Ed, Edd n Eddy received generally positive reviews from critics. David Cornelius of DVD Talk considered the Eds to be adolescent equivalents of The Three Stooges, believing that "the series revels in the sort of frantic, often gross humor kids love so much, and there's just enough oddball insanity at play to make adults giggle just as easily."[42] Cornelius also wrote that the "animation is colorful and intentionally bizarre; bold lines forming the characters and backgrounds wiggle and morph in a delirious haze. This is animation that's, well, really animated."[42] Terrence Briggs of Animation World Magazine considered every second of the show "filler" and lamented that the main characters are drawn as "products from the school of acid-trip caricature."[43] After Briggs' review was published, a large number of letters supportive of the show were sent to the magazine, prompting it to "take a second look" at the show. Different reviewers then gave it a positive review, calling it a "fresh show with very different approaches."[7] When Netflix offered several Cartoon Network shows to stream on-demand, James Castle, a columnist for the University of Minnesota's newspaper, The Minnesota Daily, wrote a tongue-in-cheek article suggesting that Ed, Edd n Eddy and the other available shows are of such high quality, that he would be unable to focus on his exams, unless he took a lawsuit against the company to have them removed. In his praise of the shows, he wrote, "We do not contend that any person of ordinary will could, or should, resist such classic and well-crafted animations."[44]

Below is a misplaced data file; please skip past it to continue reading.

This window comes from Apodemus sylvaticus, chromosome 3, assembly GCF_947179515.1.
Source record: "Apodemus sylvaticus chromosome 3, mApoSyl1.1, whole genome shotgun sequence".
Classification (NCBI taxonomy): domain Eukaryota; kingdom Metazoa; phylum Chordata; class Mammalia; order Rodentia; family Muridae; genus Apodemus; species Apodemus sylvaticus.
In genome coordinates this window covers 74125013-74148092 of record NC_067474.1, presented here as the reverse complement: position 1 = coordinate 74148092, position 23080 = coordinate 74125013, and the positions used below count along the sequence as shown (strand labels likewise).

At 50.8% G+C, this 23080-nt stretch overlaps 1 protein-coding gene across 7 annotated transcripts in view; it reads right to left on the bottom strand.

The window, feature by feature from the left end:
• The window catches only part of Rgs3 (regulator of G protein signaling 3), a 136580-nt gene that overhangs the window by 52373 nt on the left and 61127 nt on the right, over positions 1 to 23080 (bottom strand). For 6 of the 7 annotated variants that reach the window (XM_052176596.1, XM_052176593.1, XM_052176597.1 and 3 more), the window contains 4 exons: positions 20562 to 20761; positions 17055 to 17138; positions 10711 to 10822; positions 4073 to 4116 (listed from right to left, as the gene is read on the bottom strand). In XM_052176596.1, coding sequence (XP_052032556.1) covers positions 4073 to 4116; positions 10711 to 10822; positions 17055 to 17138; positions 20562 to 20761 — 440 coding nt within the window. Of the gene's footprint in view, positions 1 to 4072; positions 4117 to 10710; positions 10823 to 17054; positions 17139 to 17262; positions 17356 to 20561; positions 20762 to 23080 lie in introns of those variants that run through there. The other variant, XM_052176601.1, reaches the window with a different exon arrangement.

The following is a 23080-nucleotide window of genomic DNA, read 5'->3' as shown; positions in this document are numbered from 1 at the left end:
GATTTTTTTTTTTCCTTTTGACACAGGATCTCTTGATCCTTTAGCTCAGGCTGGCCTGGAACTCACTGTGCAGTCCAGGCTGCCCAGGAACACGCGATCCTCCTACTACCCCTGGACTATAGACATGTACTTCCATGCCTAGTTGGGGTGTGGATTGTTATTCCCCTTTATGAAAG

Accolades

During its run, Ed, Edd n Eddy was nominated for a Reuben Award, six Leo Awards, an Annie Award, two Kids' Choice Awards and a SOCAN Award, winning the Reuben Award, two Leo Awards and the SOCAN Award. It was ranked seventh on ScrewAttack's "Top Twenty Cartoon Network Shows".[45] Desi Jedeikin of Smosh.com listed Ed, Edd n Eddy on the website's list of "9 Cartoons That Need A Reboot".[46] Complex included Eddy's room on their list of "Movie and TV Characters' Bedrooms You Wished Were Yours",[47] and ranked Jimmy 14th on their list of "15 Artistic Characters We Miss From Our Childhood".[48] Cracked.com praised the show's high level of violence, stating that it "set the bar on cartoon violence for anything that was played on Cartoon Network, and thus far, none have surpassed them"[49] Bob Higgins, head of creative at Wild Brain, considered Ed, Edd n Eddy to be a "landmark in animation".[50]